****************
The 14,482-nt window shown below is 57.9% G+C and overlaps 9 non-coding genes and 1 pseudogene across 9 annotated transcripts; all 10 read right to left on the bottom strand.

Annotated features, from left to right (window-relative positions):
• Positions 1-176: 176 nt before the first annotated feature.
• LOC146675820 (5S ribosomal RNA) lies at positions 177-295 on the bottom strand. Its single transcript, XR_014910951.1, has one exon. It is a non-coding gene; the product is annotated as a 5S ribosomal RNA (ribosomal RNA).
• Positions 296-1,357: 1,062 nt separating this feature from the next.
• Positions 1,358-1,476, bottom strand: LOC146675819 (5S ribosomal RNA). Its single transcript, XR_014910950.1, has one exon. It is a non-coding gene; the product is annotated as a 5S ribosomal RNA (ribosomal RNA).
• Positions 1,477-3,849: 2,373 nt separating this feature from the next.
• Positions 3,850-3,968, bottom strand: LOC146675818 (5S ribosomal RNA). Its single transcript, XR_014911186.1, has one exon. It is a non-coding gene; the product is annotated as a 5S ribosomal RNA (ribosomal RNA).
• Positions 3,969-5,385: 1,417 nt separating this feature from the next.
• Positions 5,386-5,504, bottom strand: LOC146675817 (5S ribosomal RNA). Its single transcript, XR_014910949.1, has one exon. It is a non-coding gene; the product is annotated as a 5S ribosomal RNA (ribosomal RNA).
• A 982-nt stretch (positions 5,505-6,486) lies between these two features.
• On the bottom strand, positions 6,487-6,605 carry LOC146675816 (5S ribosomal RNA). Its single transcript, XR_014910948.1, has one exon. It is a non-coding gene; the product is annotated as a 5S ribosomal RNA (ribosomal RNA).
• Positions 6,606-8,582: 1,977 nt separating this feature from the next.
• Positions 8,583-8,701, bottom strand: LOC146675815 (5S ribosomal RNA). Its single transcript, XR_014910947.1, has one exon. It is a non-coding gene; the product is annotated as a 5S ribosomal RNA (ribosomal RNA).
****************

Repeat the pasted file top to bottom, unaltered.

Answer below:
The 14,482-nt window shown below is 57.9% G+C and overlaps 9 non-coding genes and 1 pseudogene across 9 annotated transcripts; all 10 read right to left on the bottom strand.

Annotated features, from left to right (window-relative positions):
• Positions 1-176: 176 nt before the first annotated feature.
• LOC146675820 (5S ribosomal RNA) lies at positions 177-295 on the bottom strand. Its single transcript, XR_014910951.1, has one exon. It is a non-coding gene; the product is annotated as a 5S ribosomal RNA (ribosomal RNA).
• Positions 296-1,357: 1,062 nt separating this feature from the next.
• Positions 1,358-1,476, bottom strand: LOC146675819 (5S ribosomal RNA). Its single transcript, XR_014910950.1, has one exon. It is a non-coding gene; the product is annotated as a 5S ribosomal RNA (ribosomal RNA).
• Positions 1,477-3,849: 2,373 nt separating this feature from the next.
• Positions 3,850-3,968, bottom strand: LOC146675818 (5S ribosomal RNA). Its single transcript, XR_014911186.1, has one exon. It is a non-coding gene; the product is annotated as a 5S ribosomal RNA (ribosomal RNA).
• Positions 3,969-5,385: 1,417 nt separating this feature from the next.
• Positions 5,386-5,504, bottom strand: LOC146675817 (5S ribosomal RNA). Its single transcript, XR_014910949.1, has one exon. It is a non-coding gene; the product is annotated as a 5S ribosomal RNA (ribosomal RNA).
• A 982-nt stretch (positions 5,505-6,486) lies between these two features.
• On the bottom strand, positions 6,487-6,605 carry LOC146675816 (5S ribosomal RNA). Its single transcript, XR_014910948.1, has one exon. It is a non-coding gene; the product is annotated as a 5S ribosomal RNA (ribosomal RNA).
• Positions 6,606-8,582: 1,977 nt separating this feature from the next.
• Positions 8,583-8,701, bottom strand: LOC146675815 (5S ribosomal RNA). Its single transcript, XR_014910947.1, has one exon. It is a non-coding gene; the product is annotated as a 5S ribosomal RNA (ribosomal RNA).